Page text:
Under the CLF, the Reserve Bank is only committing to provide funding against the value of a security at the time the facility is utilised, not the value at the time the commitment is established. Moreover, when the facility is utilised, the Reserve Bank discounts the security's value by a margin (or ‘haircut’); these margins vary depending on the type of security. Hence, the CLF is only (and not completely) insuring an ADI against the liquidity risk on its securities. The credit and market risks attached to the securities remain with the ADI. As is the case with all repos contracted by the Reserve Bank, should the value of a security sold to the Reserve Bank decline, the Reserve Bank demands that additional securities be delivered to restore the original value of the repo. Similarly, should the credit quality of a security held by the Reserve Bank fall below a certain threshold, the ADI is required to replace the security with one that meets the eligibility criteria.

Consequently, to derive the appropriate CLF fee from the yields of eligible securities, an adjustment has to be made for the non-liquidity premia embedded in these yields as well as for that part of the liquidity risk which the Reserve Bank is not insuring (namely, the haircut).

In practice, the task of estimating any such premia is not straightforward and is further complicated by the influence that the comparative scarcity of HQLA in Australia has had on relative yields. For example, in recent years AGS have generally been more expensive (relative to bank rates) than sovereign debt in other currencies, partly because of the modest amount on issue.

Theoretically, some indication of the cost of hedging liquidity risk can be extracted from term repo rates on eligible securities. For example, if a security can be funded overnight at the cash rate, the spread over cash at which a twelve-month repo in that security is priced indicates how expensive it is to hedge against not being able to roll the overnight repo at the cash rate continuously through that period.[2]

Few such long-term repos are contracted in the Australian market, however. As noted above, the CLF is similar to an option with a strike price set 25 basis points above the cash rate. Of course, during periods of market stress, the cost of liquidity can rise significantly and it is the potential for this to occur that gives the option some value.

Separate to any market-derived estimates, an equally important consideration in pricing the CLF is to ensure that it is consistent with the Reserve Bank's operating framework for monetary policy and does not compromise the Reserve Bank's ability to implement that policy.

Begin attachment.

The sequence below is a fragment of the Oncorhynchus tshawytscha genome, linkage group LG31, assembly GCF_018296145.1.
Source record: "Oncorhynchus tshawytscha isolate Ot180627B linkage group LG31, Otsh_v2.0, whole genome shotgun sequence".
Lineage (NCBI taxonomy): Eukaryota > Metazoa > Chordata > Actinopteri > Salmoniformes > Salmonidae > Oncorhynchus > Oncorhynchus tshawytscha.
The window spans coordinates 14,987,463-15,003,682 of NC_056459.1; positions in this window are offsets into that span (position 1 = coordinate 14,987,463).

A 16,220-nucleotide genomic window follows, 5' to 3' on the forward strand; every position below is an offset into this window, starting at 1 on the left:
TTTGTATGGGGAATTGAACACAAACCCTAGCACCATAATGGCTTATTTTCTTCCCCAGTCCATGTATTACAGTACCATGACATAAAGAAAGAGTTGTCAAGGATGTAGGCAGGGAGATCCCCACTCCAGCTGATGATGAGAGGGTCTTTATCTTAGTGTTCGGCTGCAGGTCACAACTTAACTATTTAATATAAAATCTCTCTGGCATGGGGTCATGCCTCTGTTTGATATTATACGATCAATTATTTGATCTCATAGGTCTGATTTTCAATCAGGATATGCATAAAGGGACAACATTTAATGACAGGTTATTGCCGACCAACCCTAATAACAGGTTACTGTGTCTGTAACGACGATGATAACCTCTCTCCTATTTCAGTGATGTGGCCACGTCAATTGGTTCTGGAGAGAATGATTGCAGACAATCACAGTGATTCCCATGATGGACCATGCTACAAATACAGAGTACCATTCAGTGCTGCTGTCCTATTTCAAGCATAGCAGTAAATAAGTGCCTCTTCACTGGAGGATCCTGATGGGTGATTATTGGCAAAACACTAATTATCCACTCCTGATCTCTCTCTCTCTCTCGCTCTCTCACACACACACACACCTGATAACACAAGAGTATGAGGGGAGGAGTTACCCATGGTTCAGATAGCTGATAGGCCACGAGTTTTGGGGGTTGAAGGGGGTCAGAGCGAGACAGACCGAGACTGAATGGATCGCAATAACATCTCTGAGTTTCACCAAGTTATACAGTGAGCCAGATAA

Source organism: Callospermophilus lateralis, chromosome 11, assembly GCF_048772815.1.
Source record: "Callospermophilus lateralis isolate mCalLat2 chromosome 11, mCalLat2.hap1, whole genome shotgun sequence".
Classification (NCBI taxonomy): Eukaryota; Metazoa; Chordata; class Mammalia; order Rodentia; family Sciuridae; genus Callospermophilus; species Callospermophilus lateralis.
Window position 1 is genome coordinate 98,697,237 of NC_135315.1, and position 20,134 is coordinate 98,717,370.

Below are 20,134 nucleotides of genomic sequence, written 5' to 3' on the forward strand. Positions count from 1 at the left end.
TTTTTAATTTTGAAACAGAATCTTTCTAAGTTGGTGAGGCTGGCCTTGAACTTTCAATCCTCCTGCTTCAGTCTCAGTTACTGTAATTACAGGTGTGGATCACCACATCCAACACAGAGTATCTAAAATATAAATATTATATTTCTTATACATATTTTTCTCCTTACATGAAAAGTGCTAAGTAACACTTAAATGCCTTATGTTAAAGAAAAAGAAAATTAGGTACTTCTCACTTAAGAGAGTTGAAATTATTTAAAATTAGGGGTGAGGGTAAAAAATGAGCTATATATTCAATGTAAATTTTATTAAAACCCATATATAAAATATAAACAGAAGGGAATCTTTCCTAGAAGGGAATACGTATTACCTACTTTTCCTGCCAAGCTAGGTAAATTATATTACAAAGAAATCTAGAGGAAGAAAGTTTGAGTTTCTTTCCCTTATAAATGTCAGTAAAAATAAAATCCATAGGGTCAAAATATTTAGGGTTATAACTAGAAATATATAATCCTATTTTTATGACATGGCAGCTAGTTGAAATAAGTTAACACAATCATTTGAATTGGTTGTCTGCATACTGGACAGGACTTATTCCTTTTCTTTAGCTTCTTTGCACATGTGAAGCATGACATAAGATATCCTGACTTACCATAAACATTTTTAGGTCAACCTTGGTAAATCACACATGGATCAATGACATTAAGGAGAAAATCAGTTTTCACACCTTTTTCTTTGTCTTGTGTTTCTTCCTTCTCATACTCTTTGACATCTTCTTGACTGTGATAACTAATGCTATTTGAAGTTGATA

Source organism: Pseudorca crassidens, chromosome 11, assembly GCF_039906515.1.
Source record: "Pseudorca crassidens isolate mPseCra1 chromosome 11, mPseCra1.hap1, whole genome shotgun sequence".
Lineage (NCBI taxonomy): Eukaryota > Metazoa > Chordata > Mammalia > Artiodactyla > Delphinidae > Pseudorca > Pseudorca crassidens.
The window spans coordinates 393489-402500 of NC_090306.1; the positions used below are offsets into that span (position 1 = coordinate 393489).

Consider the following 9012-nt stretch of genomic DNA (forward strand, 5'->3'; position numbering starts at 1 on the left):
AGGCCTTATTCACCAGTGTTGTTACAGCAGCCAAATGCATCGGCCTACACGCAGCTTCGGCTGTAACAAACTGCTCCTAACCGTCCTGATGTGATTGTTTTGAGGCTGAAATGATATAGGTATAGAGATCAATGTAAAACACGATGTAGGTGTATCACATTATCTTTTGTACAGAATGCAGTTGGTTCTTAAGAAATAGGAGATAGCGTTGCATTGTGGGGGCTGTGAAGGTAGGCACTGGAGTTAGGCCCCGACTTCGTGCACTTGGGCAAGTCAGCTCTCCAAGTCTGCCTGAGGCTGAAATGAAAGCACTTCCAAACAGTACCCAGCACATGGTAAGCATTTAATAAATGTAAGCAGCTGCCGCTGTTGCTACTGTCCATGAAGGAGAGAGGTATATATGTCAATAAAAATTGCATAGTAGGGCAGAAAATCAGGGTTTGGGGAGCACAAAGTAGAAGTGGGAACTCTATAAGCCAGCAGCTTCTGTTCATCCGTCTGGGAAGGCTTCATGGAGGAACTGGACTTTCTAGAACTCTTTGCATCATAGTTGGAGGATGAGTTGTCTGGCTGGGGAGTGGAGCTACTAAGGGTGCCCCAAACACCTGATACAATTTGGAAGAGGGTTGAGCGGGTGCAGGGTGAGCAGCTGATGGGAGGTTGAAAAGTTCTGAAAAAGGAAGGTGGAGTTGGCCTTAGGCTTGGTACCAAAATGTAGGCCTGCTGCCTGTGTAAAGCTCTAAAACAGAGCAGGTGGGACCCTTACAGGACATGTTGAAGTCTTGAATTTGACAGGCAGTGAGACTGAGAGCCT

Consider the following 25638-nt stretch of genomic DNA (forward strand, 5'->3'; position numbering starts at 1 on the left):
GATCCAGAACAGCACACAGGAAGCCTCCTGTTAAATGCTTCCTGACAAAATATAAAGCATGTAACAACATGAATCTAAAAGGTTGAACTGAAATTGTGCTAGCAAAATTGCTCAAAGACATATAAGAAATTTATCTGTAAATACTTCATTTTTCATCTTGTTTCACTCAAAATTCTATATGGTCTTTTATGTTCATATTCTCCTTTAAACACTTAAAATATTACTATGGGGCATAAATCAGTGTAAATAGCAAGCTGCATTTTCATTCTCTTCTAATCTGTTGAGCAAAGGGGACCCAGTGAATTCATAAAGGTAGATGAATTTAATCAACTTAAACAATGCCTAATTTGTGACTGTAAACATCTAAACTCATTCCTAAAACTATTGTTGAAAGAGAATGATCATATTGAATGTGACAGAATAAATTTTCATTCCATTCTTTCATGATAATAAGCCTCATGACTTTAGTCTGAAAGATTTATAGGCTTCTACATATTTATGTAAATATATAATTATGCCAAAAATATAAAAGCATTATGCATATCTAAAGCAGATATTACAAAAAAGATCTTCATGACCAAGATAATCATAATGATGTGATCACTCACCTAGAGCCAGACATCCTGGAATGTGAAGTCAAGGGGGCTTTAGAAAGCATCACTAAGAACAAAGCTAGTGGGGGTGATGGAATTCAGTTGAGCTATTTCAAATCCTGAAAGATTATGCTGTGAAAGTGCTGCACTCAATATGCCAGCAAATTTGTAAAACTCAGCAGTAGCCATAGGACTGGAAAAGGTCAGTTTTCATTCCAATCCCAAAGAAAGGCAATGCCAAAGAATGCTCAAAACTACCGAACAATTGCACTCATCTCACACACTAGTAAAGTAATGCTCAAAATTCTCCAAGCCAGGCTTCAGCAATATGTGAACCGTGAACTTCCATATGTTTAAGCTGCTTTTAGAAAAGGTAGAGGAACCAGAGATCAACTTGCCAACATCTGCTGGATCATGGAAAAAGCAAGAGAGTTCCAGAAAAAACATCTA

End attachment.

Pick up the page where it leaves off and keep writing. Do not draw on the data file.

As discussed above, an important feature of the Reserve Bank's framework is that surplus ES funds are remunerated at a rate that is slightly below ‘fair’ market levels during normal times (so as not to be viewed as a primary store of liquidity for banks), but not so low that the cash market is disrupted by unexpected changes in system liquidity. By design, the spread of 25 basis points to the cash rate exceeds the credit risk premium generally priced into overnight interbank loans. A similar argument can be made for the 25 basis point margin attached to repos accessed via the Reserve Bank's standing facility; the rate is high enough to discourage routine use (such borrowings only occur a few times a year) but not so high as to prevent ADIs from drawing on it when appropriate (in preference to failing on payments or otherwise disrupting the financial system).


APRA has determined that for the purposes of the LCR requirement, Australian Government Securities include Australian dollar debt securities of the Export Finance and Insurance Corporation (EFIC). [1]

‘Spread over cash’ in this context means the spread over an overnight indexed swap (OIS) rate for that term to maturity. As OIS are referenced to the cash rate, these spreads abstract from any expectation of a change in the cash rate that has been incorporated in longer-term repo rates. [2]